|Year : 2021 | Volume
| Issue : 2 | Page : 233-234
18F-fluorodeoxyglucose positron-emission tomography/computed tomography detected inguinal lymph nodal metastasis from hepatocellular carcinoma
Arun Visakh Ramachandran Nair1, Thara Pratap2, Pushpa Mahadevan3, Roy J Mukkada4, Abhishek Yadav5, Raja Senthil1
1 Department of Nuclear Medicine and PET/CT, VPS Lakeshore Hospital, Kochi, Kerala, India
2 Department of Radiology, VPS Lakeshore Hospital, Kochi, Kerala, India
3 Department of Pathology, VPS Lakeshore Hospital, Kochi, Kerala, India
4 Department of Medical Gastroenterology, VPS Lakeshore Hospital, Kochi, Kerala, India
5 Department of Comprehensive Liver Care, VPS Lakeshore Hospital, Kochi, Kerala, India
|Date of Submission||24-Dec-2020|
|Date of Acceptance||07-May-2021|
|Date of Web Publication||21-Jun-2021|
Dr. Raja Senthil
Department of Nuclear Medicine and PET/CT, VPS Lakeshore Hospital, Kochi - 682 040, Kerala
Source of Support: None, Conflict of Interest: None
| Abstract|| |
Hepatocellular carcinoma (HCC) usually metastasizes to the regional abdominal lymph node, lungs, and bones. Nonregional lymph node involvement by HCC in the absence of regional lymph nodes is rare. We describe the 18F-fluorodeoxyglucose positron-emission tomography-computed tomography findings of an HCC patient with histopathologically proven inguinal lymph nodal metastasis in the absence of regional lymph nodal metastases.
Keywords: 18F-fluorodeoxyglucose positron emission tomography-computed tomography, hepatocellular carcinoma, inguinal lymph node metastasis, sister Mary Joseph's nodule, umbilical nodule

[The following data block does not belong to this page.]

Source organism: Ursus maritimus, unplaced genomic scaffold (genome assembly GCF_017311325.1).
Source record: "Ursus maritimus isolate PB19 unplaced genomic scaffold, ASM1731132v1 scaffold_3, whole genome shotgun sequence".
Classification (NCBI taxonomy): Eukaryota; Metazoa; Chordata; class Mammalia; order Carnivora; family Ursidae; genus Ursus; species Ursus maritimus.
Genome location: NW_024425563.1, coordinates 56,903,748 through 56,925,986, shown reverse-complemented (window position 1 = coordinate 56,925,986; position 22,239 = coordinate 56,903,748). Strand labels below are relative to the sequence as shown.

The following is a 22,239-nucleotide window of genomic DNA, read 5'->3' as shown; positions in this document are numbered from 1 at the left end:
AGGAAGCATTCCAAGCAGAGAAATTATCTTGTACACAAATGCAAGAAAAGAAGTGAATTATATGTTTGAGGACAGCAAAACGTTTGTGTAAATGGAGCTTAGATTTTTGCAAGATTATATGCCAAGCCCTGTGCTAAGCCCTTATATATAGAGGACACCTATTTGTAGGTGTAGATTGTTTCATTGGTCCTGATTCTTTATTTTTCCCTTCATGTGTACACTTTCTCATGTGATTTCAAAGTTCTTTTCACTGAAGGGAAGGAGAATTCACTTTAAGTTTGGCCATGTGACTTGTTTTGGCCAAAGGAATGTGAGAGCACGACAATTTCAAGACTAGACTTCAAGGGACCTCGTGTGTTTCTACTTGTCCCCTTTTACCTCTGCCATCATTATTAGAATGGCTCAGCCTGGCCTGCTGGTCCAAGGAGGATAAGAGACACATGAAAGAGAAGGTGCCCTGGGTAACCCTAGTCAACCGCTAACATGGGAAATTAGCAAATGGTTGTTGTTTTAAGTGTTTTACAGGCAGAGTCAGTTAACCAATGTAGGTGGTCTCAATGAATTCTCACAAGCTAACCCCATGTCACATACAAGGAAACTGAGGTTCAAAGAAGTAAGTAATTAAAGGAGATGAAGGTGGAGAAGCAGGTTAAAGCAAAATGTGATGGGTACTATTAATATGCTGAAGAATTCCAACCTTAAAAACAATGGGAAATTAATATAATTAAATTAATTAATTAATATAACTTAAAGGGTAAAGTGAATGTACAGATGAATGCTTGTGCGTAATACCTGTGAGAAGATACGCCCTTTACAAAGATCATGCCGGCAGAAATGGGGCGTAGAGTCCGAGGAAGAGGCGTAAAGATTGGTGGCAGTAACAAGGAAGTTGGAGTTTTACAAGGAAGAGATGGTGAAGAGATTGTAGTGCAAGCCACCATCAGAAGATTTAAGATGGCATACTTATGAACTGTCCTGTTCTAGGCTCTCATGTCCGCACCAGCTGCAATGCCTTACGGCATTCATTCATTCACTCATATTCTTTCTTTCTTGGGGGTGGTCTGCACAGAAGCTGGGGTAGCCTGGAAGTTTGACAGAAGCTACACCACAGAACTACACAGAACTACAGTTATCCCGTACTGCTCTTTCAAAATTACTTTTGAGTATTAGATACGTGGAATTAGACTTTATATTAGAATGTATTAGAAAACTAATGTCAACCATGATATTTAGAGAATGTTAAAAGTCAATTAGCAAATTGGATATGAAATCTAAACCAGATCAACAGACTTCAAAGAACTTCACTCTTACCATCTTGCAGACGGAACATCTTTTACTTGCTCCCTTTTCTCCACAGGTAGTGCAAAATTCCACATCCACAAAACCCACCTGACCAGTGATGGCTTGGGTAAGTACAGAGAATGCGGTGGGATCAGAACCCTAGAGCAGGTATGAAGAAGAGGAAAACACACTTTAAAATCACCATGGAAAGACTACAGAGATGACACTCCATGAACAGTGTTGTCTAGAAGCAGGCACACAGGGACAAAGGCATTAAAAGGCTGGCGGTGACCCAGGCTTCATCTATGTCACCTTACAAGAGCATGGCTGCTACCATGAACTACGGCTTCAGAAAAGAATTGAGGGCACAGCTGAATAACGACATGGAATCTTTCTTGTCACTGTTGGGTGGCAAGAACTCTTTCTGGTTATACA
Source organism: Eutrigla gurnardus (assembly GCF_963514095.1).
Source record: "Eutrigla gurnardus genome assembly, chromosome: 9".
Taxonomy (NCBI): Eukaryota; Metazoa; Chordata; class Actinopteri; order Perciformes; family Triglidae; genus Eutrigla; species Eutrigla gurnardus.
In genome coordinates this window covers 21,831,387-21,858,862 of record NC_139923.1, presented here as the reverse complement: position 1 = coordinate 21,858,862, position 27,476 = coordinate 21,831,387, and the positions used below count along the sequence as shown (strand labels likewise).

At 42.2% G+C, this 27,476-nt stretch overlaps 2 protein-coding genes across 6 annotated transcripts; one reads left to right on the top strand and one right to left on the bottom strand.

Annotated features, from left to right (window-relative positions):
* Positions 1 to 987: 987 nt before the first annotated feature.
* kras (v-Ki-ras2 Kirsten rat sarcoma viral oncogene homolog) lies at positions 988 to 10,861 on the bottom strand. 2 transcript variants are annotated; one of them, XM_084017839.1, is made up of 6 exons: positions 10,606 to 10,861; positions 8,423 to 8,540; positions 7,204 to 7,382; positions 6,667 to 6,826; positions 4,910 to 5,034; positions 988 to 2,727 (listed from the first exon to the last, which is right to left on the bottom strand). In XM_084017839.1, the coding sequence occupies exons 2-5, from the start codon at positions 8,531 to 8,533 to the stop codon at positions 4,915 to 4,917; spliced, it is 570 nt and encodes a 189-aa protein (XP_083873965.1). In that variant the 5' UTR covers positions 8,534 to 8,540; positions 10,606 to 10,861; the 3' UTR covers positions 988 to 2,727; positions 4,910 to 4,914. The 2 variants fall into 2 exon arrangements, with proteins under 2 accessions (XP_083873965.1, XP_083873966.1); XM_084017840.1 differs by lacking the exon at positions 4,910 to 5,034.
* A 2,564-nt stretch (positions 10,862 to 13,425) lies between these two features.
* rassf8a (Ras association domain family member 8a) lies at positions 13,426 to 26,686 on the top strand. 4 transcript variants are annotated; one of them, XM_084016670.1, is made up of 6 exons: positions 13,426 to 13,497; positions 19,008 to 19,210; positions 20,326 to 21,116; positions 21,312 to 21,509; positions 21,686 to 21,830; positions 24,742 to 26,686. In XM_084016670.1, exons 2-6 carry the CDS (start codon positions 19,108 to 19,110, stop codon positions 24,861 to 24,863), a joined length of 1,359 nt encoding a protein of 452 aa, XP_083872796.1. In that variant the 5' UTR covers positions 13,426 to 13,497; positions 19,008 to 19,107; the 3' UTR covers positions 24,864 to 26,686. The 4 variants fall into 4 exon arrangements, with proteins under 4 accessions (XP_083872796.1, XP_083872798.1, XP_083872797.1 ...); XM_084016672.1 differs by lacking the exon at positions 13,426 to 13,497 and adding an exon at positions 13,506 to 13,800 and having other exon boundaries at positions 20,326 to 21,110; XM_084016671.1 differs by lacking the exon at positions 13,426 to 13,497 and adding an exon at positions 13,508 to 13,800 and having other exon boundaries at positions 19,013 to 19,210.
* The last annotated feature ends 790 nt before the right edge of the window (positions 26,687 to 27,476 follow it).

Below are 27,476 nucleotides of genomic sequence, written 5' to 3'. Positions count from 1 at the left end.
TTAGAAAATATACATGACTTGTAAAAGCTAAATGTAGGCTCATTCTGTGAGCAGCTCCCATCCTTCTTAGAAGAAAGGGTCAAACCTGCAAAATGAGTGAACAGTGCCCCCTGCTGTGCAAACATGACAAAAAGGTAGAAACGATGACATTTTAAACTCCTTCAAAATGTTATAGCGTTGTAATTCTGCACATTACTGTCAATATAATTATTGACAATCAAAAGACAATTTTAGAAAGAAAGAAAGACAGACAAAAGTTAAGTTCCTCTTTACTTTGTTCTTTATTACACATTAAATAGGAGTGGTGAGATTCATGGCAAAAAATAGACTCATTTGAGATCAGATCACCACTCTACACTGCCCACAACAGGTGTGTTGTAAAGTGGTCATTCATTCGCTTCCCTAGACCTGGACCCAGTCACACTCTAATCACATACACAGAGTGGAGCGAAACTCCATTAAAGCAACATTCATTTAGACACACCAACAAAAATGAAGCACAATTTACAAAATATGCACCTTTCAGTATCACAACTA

|How to cite this article:|
Ramachandran Nair AV, Pratap T, Mahadevan P, Mukkada RJ, Yadav A, Senthil R. 18F-fluorodeoxyglucose positron-emission tomography/computed tomography detected inguinal lymph nodal metastasis from hepatocellular carcinoma. Indian J Nucl Med 2021;36:233-4
|How to cite this URL:|
Ramachandran Nair AV, Pratap T, Mahadevan P, Mukkada RJ, Yadav A, Senthil R. 18F-fluorodeoxyglucose positron-emission tomography/computed tomography detected inguinal lymph nodal metastasis from hepatocellular carcinoma. Indian J Nucl Med [serial online] 2021 [cited 2022 Jan 27];36:233-4. Available from: https://www.ijnm.in/text.asp?2021/36/2/233/318892
Hepatocellular carcinoma (HCC) usually metastasizes to regional abdominal lymph nodes. Nonregional lymph node involvement by HCC has been described earlier in mediastinum, juxtaphrenic and internal mammary regions. Metastatic involvement of inguinal lymph node from HCC has not been documented in literature. We report a case of HCC with histopathologically proven metastasis in the inguinal lymph node.